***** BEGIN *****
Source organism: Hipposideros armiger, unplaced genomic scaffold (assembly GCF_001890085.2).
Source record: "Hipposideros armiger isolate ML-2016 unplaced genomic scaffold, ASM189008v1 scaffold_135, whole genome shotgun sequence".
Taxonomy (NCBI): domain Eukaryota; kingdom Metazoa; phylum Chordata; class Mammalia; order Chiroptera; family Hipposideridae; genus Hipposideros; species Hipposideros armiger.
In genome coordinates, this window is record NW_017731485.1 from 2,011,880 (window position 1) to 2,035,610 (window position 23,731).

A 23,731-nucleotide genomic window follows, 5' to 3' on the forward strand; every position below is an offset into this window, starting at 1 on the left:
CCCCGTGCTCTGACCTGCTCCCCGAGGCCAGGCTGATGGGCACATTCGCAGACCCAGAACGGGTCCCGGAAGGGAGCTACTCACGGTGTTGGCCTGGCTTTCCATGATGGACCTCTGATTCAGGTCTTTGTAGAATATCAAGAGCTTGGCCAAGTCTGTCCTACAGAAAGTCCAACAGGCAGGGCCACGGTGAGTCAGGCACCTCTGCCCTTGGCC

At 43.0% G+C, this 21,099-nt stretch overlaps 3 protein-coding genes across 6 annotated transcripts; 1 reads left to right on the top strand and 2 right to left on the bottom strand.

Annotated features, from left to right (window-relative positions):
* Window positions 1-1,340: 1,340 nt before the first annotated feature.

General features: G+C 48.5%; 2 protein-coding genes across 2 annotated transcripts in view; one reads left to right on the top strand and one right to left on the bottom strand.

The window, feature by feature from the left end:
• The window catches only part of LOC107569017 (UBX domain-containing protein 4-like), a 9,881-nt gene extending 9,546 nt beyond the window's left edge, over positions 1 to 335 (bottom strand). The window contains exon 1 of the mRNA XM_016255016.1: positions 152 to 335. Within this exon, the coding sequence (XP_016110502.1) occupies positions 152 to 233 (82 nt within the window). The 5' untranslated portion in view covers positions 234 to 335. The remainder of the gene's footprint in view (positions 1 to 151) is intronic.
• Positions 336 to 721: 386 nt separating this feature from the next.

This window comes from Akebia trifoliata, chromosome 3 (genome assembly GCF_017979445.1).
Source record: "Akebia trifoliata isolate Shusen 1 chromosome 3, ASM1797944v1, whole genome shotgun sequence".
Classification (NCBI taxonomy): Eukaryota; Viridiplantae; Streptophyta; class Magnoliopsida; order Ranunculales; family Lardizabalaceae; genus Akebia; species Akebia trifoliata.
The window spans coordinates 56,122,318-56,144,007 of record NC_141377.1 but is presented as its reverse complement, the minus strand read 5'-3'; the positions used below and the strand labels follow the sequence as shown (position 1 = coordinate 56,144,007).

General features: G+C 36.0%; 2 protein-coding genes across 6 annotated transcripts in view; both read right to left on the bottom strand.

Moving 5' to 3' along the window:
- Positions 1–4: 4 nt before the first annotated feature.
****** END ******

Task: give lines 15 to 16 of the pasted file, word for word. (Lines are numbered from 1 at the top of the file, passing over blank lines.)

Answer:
Source record: "Akebia trifoliata isolate Shusen 1 chromosome 3, ASM1797944v1, whole genome shotgun sequence".
Classification (NCBI taxonomy): Eukaryota; Viridiplantae; Streptophyta; class Magnoliopsida; order Ranunculales; family Lardizabalaceae; genus Akebia; species Akebia trifoliata.